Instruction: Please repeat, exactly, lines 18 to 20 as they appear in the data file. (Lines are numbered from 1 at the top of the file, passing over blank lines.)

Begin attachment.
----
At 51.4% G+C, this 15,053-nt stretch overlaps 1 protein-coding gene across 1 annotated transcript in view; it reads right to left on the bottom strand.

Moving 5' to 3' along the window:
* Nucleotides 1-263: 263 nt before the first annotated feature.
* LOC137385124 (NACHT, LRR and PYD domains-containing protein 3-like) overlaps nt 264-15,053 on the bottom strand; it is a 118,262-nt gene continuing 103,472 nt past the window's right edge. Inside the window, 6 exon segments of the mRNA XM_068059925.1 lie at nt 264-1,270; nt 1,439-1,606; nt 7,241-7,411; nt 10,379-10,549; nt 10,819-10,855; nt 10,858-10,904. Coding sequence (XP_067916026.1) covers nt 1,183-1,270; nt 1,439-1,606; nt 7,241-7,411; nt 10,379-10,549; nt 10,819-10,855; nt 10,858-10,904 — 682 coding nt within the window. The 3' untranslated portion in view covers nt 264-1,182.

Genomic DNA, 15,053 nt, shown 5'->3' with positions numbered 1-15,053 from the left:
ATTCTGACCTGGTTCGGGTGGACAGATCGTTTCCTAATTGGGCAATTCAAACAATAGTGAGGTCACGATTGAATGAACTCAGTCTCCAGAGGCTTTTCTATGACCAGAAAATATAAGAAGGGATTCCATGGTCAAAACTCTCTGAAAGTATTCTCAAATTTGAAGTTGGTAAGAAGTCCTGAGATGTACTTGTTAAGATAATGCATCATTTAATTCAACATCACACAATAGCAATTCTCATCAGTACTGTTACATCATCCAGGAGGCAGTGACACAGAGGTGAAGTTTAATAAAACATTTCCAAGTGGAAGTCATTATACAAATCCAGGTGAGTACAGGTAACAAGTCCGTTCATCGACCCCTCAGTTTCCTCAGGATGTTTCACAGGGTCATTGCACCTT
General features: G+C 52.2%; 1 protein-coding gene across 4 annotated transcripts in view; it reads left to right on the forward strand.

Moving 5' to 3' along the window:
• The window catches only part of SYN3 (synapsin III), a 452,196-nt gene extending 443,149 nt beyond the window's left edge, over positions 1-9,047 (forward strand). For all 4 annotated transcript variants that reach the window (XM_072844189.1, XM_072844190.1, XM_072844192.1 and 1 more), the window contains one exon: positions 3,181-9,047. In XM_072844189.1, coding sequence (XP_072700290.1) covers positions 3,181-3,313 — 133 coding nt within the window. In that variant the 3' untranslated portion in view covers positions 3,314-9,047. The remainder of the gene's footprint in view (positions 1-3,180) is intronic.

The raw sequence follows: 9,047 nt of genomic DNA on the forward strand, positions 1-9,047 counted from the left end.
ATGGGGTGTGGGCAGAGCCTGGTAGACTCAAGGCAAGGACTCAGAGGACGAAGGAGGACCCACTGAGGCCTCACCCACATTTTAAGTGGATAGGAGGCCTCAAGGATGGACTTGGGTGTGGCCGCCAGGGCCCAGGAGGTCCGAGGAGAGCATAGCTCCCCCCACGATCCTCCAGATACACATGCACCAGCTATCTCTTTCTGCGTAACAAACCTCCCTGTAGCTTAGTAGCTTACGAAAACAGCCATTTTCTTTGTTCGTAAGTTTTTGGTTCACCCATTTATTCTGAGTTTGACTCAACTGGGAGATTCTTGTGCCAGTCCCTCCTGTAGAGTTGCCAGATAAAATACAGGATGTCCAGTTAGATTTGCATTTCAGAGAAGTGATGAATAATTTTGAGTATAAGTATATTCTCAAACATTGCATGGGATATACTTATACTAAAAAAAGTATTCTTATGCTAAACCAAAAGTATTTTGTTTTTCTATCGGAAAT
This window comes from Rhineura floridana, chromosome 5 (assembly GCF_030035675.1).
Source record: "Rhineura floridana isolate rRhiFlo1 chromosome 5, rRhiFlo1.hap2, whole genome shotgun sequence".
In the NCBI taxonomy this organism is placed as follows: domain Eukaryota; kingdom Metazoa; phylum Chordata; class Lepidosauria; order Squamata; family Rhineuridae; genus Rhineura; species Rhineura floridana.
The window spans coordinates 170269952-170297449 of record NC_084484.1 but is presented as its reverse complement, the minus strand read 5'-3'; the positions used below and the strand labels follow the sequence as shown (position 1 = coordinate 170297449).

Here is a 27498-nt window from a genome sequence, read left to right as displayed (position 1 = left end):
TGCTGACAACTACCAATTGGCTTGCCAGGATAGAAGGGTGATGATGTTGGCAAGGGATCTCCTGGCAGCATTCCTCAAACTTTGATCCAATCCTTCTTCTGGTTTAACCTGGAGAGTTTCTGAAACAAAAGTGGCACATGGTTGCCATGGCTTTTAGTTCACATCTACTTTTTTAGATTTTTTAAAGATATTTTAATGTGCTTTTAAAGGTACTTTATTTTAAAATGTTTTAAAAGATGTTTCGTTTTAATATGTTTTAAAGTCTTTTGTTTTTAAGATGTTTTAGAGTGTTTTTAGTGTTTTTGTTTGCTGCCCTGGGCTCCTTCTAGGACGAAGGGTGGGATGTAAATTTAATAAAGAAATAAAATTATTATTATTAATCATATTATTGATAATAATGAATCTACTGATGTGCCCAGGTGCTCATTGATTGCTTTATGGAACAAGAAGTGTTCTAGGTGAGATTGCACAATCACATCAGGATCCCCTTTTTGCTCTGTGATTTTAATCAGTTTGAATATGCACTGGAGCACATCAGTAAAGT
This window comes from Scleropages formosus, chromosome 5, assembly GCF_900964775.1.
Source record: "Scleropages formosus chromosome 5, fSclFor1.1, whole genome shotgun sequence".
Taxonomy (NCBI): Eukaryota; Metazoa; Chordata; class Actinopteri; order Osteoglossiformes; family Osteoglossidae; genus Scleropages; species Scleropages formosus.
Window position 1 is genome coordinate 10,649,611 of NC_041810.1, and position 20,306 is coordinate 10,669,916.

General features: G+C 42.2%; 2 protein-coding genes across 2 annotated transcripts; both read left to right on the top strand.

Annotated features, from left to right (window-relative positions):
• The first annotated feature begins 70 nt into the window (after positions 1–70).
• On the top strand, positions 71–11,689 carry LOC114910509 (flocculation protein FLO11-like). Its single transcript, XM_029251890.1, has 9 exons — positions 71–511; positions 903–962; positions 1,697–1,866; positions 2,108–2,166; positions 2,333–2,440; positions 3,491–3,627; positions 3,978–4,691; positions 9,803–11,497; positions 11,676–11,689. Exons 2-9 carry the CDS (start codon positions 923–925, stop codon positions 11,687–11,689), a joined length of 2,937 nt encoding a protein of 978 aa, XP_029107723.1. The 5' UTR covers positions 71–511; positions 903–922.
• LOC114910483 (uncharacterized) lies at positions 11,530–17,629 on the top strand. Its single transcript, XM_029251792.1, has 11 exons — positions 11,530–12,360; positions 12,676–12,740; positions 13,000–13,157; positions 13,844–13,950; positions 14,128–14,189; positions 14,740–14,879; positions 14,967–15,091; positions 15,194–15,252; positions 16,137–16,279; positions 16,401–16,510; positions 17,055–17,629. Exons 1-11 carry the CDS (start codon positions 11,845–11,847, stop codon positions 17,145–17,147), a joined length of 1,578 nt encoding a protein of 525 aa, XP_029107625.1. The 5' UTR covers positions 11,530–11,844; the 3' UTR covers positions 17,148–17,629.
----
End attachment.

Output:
This window comes from Scleropages formosus, chromosome 5, assembly GCF_900964775.1.
Source record: "Scleropages formosus chromosome 5, fSclFor1.1, whole genome shotgun sequence".
Taxonomy (NCBI): Eukaryota; Metazoa; Chordata; class Actinopteri; order Osteoglossiformes; family Osteoglossidae; genus Scleropages; species Scleropages formosus.